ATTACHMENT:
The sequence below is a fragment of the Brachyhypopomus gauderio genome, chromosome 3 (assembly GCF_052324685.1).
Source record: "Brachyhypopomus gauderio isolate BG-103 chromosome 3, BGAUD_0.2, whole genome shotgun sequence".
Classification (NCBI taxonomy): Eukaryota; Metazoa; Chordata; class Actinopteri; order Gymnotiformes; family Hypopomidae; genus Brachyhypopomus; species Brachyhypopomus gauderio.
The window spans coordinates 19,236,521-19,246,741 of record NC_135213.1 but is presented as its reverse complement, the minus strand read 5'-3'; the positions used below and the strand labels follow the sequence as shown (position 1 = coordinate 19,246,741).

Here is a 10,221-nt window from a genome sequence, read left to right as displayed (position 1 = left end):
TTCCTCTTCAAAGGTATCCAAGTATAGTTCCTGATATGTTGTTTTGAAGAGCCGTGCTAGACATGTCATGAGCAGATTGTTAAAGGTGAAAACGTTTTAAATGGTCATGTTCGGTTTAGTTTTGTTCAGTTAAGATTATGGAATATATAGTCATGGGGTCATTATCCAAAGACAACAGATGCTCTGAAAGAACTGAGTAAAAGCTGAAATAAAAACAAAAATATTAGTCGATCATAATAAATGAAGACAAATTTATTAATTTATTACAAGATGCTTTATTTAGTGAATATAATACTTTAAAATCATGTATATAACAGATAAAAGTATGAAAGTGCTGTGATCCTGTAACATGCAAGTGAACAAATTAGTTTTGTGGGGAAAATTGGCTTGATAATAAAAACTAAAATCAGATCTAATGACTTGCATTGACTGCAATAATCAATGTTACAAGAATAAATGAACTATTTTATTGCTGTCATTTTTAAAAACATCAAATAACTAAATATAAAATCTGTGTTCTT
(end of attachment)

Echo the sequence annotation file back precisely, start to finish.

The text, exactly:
The sequence below is a fragment of the Brachyhypopomus gauderio genome, chromosome 3 (assembly GCF_052324685.1).
Source record: "Brachyhypopomus gauderio isolate BG-103 chromosome 3, BGAUD_0.2, whole genome shotgun sequence".
Classification (NCBI taxonomy): Eukaryota; Metazoa; Chordata; class Actinopteri; order Gymnotiformes; family Hypopomidae; genus Brachyhypopomus; species Brachyhypopomus gauderio.
The window spans coordinates 19,236,521-19,246,741 of record NC_135213.1 but is presented as its reverse complement, the minus strand read 5'-3'; the positions used below and the strand labels follow the sequence as shown (position 1 = coordinate 19,246,741).

Here is a 10,221-nt window from a genome sequence, read left to right as displayed (position 1 = left end):
TTCCTCTTCAAAGGTATCCAAGTATAGTTCCTGATATGTTGTTTTGAAGAGCCGTGCTAGACATGTCATGAGCAGATTGTTAAAGGTGAAAACGTTTTAAATGGTCATGTTCGGTTTAGTTTTGTTCAGTTAAGATTATGGAATATATAGTCATGGGGTCATTATCCAAAGACAACAGATGCTCTGAAAGAACTGAGTAAAAGCTGAAATAAAAACAAAAATATTAGTCGATCATAATAAATGAAGACAAATTTATTAATTTATTACAAGATGCTTTATTTAGTGAATATAATACTTTAAAATCATGTATATAACAGATAAAAGTATGAAAGTGCTGTGATCCTGTAACATGCAAGTGAACAAATTAGTTTTGTGGGGAAAATTGGCTTGATAATAAAAACTAAAATCAGATCTAATGACTTGCATTGACTGCAATAATCAATGTTACAAGAATAAATGAACTATTTTATTGCTGTCATTTTTAAAAACATCAAATAACTAAATATAAAATCTGTGTTCTT